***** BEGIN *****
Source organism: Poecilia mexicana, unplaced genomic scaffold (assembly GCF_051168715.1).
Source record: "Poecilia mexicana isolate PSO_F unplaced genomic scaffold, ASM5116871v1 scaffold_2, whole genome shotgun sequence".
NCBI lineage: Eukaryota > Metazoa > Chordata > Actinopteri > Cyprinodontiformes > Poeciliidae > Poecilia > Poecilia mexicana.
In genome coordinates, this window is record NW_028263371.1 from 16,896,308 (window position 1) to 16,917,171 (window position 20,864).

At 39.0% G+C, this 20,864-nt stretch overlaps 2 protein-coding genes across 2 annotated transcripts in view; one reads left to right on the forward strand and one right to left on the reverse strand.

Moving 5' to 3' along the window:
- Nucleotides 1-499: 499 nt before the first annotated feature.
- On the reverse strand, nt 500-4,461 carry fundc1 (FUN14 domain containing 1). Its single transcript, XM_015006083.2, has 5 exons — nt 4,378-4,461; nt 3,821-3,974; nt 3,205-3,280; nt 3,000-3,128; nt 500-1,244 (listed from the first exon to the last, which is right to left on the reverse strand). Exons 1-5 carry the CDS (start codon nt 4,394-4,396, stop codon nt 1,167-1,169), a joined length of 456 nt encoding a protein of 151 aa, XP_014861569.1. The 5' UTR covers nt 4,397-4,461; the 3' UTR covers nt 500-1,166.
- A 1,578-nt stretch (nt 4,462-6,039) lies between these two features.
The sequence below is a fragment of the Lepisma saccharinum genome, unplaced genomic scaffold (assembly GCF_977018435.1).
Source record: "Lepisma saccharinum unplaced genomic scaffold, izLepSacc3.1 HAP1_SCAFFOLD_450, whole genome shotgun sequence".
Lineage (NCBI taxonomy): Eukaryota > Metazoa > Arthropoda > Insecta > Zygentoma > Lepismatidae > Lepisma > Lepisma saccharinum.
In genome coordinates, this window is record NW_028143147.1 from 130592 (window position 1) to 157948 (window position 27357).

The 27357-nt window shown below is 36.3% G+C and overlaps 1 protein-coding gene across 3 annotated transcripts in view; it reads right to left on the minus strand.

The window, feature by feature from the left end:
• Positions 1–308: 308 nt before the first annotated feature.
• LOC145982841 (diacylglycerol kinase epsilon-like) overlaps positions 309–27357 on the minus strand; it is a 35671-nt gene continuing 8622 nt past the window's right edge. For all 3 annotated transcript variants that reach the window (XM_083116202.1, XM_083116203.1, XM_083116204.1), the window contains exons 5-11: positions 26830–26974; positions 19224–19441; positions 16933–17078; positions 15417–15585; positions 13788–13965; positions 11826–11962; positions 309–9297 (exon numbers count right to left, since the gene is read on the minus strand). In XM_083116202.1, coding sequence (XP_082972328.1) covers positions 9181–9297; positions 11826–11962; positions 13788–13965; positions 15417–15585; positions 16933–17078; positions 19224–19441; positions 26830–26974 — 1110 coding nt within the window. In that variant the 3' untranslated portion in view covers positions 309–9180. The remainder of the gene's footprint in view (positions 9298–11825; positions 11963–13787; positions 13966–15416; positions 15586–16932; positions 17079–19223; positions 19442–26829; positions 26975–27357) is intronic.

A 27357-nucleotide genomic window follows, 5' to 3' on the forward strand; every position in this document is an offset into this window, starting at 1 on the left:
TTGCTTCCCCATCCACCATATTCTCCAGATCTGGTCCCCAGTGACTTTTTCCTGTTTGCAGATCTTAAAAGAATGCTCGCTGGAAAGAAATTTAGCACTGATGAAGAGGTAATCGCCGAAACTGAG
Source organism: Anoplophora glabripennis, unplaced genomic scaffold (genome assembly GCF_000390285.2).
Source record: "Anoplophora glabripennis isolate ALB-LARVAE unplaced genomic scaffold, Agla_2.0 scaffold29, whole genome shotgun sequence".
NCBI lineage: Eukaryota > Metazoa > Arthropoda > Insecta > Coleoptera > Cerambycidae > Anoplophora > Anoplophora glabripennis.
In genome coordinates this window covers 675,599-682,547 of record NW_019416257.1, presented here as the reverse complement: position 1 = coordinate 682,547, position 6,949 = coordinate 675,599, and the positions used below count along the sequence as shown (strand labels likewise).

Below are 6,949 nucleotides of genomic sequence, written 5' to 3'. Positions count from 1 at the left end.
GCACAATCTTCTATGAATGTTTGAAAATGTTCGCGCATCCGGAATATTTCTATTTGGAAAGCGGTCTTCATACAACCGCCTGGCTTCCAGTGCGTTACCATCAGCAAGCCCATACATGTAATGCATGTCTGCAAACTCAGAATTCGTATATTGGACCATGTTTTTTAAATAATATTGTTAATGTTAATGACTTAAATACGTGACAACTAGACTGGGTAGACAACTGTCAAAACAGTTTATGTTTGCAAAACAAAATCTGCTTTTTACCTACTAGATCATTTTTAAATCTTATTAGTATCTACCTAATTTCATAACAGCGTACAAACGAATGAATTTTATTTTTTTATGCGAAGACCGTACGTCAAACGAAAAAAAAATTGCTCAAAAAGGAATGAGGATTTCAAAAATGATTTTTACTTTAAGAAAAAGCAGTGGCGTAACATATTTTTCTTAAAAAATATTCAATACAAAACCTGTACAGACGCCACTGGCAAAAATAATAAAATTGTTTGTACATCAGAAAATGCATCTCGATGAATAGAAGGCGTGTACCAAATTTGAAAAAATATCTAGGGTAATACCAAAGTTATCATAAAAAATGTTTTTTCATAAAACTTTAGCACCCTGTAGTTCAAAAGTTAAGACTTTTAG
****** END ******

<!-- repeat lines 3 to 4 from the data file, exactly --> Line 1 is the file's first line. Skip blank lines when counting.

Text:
NCBI lineage: Eukaryota > Metazoa > Chordata > Actinopteri > Cyprinodontiformes > Poeciliidae > Poecilia > Poecilia mexicana.
In genome coordinates, this window is record NW_028263371.1 from 16,896,308 (window position 1) to 16,917,171 (window position 20,864).